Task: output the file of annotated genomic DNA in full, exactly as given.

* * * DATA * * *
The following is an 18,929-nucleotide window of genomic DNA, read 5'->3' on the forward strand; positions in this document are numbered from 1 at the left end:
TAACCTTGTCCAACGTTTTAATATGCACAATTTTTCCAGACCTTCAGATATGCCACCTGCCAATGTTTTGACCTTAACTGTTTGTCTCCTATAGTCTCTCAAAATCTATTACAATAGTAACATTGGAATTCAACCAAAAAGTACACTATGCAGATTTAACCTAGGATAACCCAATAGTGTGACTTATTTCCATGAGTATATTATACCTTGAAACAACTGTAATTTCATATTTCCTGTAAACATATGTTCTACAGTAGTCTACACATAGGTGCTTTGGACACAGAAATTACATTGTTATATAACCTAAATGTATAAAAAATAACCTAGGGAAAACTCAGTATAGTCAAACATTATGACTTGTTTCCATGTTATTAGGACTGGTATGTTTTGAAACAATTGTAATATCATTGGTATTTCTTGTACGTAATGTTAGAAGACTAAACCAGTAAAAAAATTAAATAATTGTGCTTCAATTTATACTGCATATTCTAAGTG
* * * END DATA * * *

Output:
The following is an 18,929-nucleotide window of genomic DNA, read 5'->3' on the forward strand; positions in this document are numbered from 1 at the left end:
TAACCTTGTCCAACGTTTTAATATGCACAATTTTTCCAGACCTTCAGATATGCCACCTGCCAATGTTTTGACCTTAACTGTTTGTCTCCTATAGTCTCTCAAAATCTATTACAATAGTAACATTGGAATTCAACCAAAAAGTACACTATGCAGATTTAACCTAGGATAACCCAATAGTGTGACTTATTTCCATGAGTATATTATACCTTGAAACAACTGTAATTTCATATTTCCTGTAAACATATGTTCTACAGTAGTCTACACATAGGTGCTTTGGACACAGAAATTACATTGTTATATAACCTAAATGTATAAAAAATAACCTAGGGAAAACTCAGTATAGTCAAACATTATGACTTGTTTCCATGTTATTAGGACTGGTATGTTTTGAAACAATTGTAATATCATTGGTATTTCTTGTACGTAATGTTAGAAGACTAAACCAGTAAAAAAATTAAATAATTGTGCTTCAATTTATACTGCATATTCTAAGTG